Yes, I know it is late, like two thousand and eight, but I do have a few reasons for bringing up the Newbery Awards now. First, I just got all the books. Second, it’s the topic of the DC KidLit Book Club meeting this Sunday. And third, it’s been burning within me to discuss since I read the winner.
I was disappointed with the Newbery Awards this year. Less because of the specific winning titles — though I have issues with each — than for the lameness of the list in general. Four out of five titles were historical fiction. Two of those were the same time period. Three of the books have a stunning similarity. Don’t see it? Three books about girls sent on their own in the summer to a new place where they will learn more about their parents, but at the same time discover a little something about themselves, all the while observing more than participating.
Now people will say that the Newbery is about finding the best books, not a comprehensive list. I agree to an extent, but would also in that case like to request my copy of the Children’s Literature Excellence Checklist (CLEC), because there appears to be a sort of consensus as to quality in children’s literature of which I am unaware. Also, the fact that the winners are bought in libraries everywhere does to me to imply a certain thoughtfulness needed in presenting a better variety of books.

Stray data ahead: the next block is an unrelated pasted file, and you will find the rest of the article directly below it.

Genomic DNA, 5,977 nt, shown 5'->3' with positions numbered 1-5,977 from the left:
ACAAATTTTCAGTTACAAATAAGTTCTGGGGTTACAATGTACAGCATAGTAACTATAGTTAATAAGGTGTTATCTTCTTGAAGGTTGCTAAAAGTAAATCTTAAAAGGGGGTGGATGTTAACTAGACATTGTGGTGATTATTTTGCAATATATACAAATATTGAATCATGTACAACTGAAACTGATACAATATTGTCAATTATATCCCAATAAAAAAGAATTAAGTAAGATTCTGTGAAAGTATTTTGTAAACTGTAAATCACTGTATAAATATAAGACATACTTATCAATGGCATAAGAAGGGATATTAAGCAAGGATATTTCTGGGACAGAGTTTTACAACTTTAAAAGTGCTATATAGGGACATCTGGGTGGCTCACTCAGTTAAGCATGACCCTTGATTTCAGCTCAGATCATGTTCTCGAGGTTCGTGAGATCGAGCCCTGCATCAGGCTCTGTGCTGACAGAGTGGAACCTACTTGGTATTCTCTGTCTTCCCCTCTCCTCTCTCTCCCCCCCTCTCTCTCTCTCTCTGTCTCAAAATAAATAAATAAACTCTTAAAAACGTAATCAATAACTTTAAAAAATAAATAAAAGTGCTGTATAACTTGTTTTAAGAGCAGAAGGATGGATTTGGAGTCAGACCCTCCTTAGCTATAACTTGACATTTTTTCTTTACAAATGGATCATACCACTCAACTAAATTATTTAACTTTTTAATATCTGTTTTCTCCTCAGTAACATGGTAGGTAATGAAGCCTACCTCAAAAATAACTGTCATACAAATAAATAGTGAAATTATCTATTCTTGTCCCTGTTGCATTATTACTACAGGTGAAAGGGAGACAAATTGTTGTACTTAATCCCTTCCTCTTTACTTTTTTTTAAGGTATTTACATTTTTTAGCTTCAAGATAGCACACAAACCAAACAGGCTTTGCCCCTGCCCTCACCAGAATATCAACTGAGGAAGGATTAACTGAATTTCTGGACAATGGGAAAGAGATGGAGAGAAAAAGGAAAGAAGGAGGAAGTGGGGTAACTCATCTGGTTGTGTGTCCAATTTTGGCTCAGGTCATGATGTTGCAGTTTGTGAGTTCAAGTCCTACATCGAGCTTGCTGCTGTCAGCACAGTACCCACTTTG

While all of the winning titles are good, solid books, the fact that they are mostly of one genre and three are kind of the same book says more to me about the particular taste of this committee than the excellence of literature this year. Seriously, no contemporary fiction or fantasy or nonfiction reached the same level? Is it possible that we are subscribing to a view of literary quality that doesn’t reflect children’s literature today?
I’ll be talking about the specific titles this week, and encourage your participation in the discussion. Tomorrow, the gold medal winner.